|Fill each bag with about 1.5 cups of dry rice. Squeeze out the air and seal tight.|
|Turn over the sealed top of the bag once or twice, then place in a row--spaced about 1" between bags--on top of the sticky side of a piece of duct tape.|
|Cover the bag tops with another length of duct tape. Try to keep the bags level; I'll tell you why later on.|
|Follow the same steps as above with another set of three rice bags.|
|One side is finished; now it's time to duct tape the back.|
|When you press down the duct tape across the width of the bags, be sure to go "down into the valleys" between the bags. I'll tell you why later.|
|One side usually looks better than the other. Choose the messy side to add some non-slip material.|
|This is shelf liner non-slip webbing. It's optional. Save your Dycem for more important non-slip needs.|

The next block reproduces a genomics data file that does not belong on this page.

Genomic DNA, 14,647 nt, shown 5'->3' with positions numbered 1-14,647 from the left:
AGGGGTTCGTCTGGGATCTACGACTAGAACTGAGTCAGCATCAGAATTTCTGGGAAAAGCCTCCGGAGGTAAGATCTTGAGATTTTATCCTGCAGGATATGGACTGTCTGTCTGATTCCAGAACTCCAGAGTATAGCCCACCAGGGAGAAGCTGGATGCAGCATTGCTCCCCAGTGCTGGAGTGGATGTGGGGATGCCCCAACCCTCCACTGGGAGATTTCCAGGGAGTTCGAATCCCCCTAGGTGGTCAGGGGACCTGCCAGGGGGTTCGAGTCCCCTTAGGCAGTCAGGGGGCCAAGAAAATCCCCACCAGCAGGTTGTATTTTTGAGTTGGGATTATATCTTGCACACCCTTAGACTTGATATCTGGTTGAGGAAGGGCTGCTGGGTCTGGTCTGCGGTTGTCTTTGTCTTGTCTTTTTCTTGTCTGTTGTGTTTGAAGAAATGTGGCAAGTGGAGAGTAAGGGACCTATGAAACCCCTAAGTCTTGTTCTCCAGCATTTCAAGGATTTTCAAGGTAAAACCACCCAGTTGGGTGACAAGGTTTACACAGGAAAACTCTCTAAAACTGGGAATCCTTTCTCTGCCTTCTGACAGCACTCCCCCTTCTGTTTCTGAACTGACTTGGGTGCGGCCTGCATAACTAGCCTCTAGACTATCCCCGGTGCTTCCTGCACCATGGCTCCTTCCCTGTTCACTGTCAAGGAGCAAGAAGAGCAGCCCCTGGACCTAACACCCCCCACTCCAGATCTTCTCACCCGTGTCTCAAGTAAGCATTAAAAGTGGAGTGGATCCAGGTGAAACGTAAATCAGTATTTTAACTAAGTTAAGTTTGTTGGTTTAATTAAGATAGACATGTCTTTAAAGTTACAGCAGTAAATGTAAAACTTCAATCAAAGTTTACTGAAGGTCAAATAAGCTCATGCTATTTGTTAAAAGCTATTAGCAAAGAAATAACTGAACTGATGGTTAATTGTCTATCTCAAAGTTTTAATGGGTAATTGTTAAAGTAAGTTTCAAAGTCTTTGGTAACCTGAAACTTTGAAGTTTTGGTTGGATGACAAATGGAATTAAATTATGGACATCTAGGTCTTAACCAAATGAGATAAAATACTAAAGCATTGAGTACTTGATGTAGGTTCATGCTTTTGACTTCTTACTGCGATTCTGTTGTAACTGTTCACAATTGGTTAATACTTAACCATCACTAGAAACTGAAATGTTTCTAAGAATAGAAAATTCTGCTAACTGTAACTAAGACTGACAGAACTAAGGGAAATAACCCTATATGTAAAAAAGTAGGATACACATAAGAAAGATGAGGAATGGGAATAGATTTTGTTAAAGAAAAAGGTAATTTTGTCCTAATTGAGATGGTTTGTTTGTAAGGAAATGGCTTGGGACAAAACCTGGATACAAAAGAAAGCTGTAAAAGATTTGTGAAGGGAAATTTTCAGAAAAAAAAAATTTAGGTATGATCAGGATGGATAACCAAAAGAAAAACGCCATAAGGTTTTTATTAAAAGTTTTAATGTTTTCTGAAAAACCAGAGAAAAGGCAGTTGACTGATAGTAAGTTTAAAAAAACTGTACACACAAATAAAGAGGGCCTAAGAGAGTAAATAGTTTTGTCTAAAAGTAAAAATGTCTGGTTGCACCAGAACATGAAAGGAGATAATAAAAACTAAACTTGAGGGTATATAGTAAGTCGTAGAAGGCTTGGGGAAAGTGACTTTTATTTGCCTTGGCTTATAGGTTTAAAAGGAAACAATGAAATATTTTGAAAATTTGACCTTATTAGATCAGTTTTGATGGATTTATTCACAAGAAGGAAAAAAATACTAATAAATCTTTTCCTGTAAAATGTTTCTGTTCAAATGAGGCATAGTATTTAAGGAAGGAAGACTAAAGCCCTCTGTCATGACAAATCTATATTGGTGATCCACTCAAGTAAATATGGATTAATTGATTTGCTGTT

|Ready to go.|
|A grown-up lap with open lap pad.|
|And, now, with the lap pad folded into thirds.|
These lap pads slip into pillowcases or old pillow covers and they are fairly waterproof. Best of all--they're cheap! About $3 each to make. Use your best judgement for which students will safely use a weighted lap pad. The finished weight may vary widely--there are some guidelines for weighted blankets (which this is NOT) but I haven't found definite guidelines for lap pads. Make sure your student can let you know if they are comfortable using it. If it's going to work for them, they're going to ask to use it after the first trial or two.
My "model" for the two lower photos above was very interested in the "whys" and "wherefors" for making the weighted lap pad. She told me today that she dug a heavy pillow out of her linen closet and placed it on top of her abdomen to see if it would help her calm down at night and sleep better. It did!
Wouldn't recommend this for little kids or adults who can't safely squirm away from under the weighted pillow, but it works fine for her.